Adventure Cycling Association Forum

Bicycle Travel => Gear Talk => Topic started by: fastrog on February 23, 2020, 10:26:23 pm

Title: light tour bike
Post by: fastrog on February 23, 2020, 10:26:23 pm
i tour supported, and a few years ago i bought a surly frame and worked with my LBS on the build. it is a great bike, but after two partial summers making my way from yorktown to missoula, i'm training to reseume the transam to astoria. the surly is comfortable, but i really felt the weight in the mountains. does anyone have a recommendation for a lighter bike that would still be comfortable for a 220-pound man? thanks
Title: Re: light tour bike
Post by: John Nettles on February 23, 2020, 10:37:09 pm
You don't say what your budget is but you might consider buying a high-end used bike (or titanium frame) in good condition.  You can easily save 40%+ off a new bike.  However, a high-end steel frame won't save you much weight over a similar sized Surly steel frame.

You could also consider looking at lighter Tubus racks.  The Surly racks are nice but very heavy.

Lastly, if you can get lower gears, try that and just enjoy the scenery as you climb slowly but easier.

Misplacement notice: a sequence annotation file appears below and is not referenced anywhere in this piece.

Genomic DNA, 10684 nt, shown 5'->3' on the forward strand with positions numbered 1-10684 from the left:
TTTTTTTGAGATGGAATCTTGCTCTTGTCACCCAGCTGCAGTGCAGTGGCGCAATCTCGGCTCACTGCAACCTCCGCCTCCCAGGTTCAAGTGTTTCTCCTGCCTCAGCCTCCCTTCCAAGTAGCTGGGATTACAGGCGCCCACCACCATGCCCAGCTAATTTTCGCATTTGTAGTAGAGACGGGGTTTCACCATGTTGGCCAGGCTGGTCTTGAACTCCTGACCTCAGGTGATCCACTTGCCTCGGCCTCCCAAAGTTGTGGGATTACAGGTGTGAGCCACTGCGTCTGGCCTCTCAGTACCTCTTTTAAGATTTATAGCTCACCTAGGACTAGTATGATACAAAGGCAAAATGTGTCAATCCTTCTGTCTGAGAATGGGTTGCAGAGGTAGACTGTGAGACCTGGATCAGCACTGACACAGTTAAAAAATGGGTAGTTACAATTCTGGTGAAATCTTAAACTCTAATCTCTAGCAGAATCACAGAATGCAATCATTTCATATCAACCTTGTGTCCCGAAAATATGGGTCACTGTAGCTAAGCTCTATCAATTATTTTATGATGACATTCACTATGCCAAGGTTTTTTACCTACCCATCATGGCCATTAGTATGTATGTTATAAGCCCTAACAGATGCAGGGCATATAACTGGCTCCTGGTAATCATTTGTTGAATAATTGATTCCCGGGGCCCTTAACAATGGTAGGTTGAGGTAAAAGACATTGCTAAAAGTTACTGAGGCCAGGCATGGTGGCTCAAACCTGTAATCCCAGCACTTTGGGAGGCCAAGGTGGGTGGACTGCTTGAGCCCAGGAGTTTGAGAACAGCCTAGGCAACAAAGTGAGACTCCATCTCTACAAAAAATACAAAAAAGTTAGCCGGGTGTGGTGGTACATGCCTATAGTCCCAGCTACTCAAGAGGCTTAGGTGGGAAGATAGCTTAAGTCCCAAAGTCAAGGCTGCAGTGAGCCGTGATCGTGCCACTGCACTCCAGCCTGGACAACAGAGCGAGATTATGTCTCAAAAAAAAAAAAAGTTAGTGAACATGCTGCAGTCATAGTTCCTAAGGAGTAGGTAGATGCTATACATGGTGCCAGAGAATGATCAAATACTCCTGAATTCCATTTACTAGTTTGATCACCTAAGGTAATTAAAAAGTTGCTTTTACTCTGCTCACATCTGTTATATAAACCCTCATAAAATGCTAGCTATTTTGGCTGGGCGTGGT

Tailwinds, John
Title: Re: light tour bike
Post by: paddleboy17 on February 24, 2020, 01:11:50 pm
The advice I am about to give you will be controversial.  All of my engineer buddies agree with me, and most of my disagreements come from non-engineers.  I am a software engineer, but one of my mechanical engineering friends says that SolidWords (a very expensive 3D design and modeling tool) backs up this claim.

There are at least two kinds of weight to review. 

Static weight does not rotate, and its importance is generally overrated.  Going from a 4 pound steel frame to a 2.5 pound aluminum frame is not really going to reduce the burden of riding the bike, and you may curse the ride of the aluminum frame.  Sure you can pick up the difference between riding the bike loaded versus unloaded, but I doubt you can perceive carving a pound and a half of non-rotating weight off.